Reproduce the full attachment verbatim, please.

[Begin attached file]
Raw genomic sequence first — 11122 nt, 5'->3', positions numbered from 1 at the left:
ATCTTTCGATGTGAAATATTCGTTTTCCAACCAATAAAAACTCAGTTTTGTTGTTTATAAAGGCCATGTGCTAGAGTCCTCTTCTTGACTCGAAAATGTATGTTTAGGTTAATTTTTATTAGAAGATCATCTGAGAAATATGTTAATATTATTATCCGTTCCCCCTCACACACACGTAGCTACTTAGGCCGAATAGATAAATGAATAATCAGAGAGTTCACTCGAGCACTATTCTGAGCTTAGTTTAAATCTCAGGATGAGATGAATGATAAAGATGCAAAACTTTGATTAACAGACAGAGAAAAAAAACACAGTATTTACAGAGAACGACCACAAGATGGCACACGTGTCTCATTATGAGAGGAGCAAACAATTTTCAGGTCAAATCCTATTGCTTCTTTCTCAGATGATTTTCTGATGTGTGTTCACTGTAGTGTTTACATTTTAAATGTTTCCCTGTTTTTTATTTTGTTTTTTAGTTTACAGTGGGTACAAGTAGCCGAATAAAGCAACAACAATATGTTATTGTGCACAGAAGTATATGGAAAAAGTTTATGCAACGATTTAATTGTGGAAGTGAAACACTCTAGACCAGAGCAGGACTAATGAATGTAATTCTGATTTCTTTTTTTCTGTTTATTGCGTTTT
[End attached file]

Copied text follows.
Raw genomic sequence first — 11122 nt, 5'->3', positions numbered from 1 at the left:
ATCTTTCGATGTGAAATATTCGTTTTCCAACCAATAAAAACTCAGTTTTGTTGTTTATAAAGGCCATGTGCTAGAGTCCTCTTCTTGACTCGAAAATGTATGTTTAGGTTAATTTTTATTAGAAGATCATCTGAGAAATATGTTAATATTATTATCCGTTCCCCCTCACACACACGTAGCTACTTAGGCCGAATAGATAAATGAATAATCAGAGAGTTCACTCGAGCACTATTCTGAGCTTAGTTTAAATCTCAGGATGAGATGAATGATAAAGATGCAAAACTTTGATTAACAGACAGAGAAAAAAAACACAGTATTTACAGAGAACGACCACAAGATGGCACACGTGTCTCATTATGAGAGGAGCAAACAATTTTCAGGTCAAATCCTATTGCTTCTTTCTCAGATGATTTTCTGATGTGTGTTCACTGTAGTGTTTACATTTTAAATGTTTCCCTGTTTTTTATTTTGTTTTTTAGTTTACAGTGGGTACAAGTAGCCGAATAAAGCAACAACAATATGTTATTGTGCACAGAAGTATATGGAAAAAGTTTATGCAACGATTTAATTGTGGAAGTGAAACACTCTAGACCAGAGCAGGACTAATGAATGTAATTCTGATTTCTTTTTTTCTGTTTATTGCGTTTT